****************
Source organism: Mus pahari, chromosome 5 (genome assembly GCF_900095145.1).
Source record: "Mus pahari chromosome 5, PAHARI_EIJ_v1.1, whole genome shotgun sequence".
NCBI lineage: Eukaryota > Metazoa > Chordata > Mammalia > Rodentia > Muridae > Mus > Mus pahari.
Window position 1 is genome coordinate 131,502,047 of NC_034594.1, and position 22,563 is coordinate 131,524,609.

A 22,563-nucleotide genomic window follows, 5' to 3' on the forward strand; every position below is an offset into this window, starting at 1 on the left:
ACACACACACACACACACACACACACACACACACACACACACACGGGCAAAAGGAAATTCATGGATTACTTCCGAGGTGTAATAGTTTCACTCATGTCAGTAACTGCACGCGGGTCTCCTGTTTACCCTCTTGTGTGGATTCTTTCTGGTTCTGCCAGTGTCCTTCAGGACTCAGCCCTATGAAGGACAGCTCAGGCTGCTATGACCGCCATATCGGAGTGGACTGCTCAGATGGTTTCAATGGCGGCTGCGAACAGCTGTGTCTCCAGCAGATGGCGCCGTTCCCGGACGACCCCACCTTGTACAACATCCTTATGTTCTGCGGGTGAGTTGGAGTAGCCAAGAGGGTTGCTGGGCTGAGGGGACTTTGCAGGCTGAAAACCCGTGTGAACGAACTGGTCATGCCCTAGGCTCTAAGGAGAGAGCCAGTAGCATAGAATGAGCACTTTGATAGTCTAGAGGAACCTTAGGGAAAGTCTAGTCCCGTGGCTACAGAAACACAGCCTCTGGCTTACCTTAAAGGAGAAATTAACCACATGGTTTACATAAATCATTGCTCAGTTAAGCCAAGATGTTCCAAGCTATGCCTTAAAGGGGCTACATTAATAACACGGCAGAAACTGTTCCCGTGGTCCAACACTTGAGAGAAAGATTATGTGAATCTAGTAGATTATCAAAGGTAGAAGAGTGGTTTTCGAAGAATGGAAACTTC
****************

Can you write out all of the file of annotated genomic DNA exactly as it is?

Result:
Source organism: Mus pahari, chromosome 5 (genome assembly GCF_900095145.1).
Source record: "Mus pahari chromosome 5, PAHARI_EIJ_v1.1, whole genome shotgun sequence".
NCBI lineage: Eukaryota > Metazoa > Chordata > Mammalia > Rodentia > Muridae > Mus > Mus pahari.
Window position 1 is genome coordinate 131,502,047 of NC_034594.1, and position 22,563 is coordinate 131,524,609.

A 22,563-nucleotide genomic window follows, 5' to 3' on the forward strand; every position below is an offset into this window, starting at 1 on the left:
ACACACACACACACACACACACACACACACACACACACACACACGGGCAAAAGGAAATTCATGGATTACTTCCGAGGTGTAATAGTTTCACTCATGTCAGTAACTGCACGCGGGTCTCCTGTTTACCCTCTTGTGTGGATTCTTTCTGGTTCTGCCAGTGTCCTTCAGGACTCAGCCCTATGAAGGACAGCTCAGGCTGCTATGACCGCCATATCGGAGTGGACTGCTCAGATGGTTTCAATGGCGGCTGCGAACAGCTGTGTCTCCAGCAGATGGCGCCGTTCCCGGACGACCCCACCTTGTACAACATCCTTATGTTCTGCGGGTGAGTTGGAGTAGCCAAGAGGGTTGCTGGGCTGAGGGGACTTTGCAGGCTGAAAACCCGTGTGAACGAACTGGTCATGCCCTAGGCTCTAAGGAGAGAGCCAGTAGCATAGAATGAGCACTTTGATAGTCTAGAGGAACCTTAGGGAAAGTCTAGTCCCGTGGCTACAGAAACACAGCCTCTGGCTTACCTTAAAGGAGAAATTAACCACATGGTTTACATAAATCATTGCTCAGTTAAGCCAAGATGTTCCAAGCTATGCCTTAAAGGGGCTACATTAATAACACGGCAGAAACTGTTCCCGTGGTCCAACACTTGAGAGAAAGATTATGTGAATCTAGTAGATTATCAAAGGTAGAAGAGTGGTTTTCGAAGAATGGAAACTTC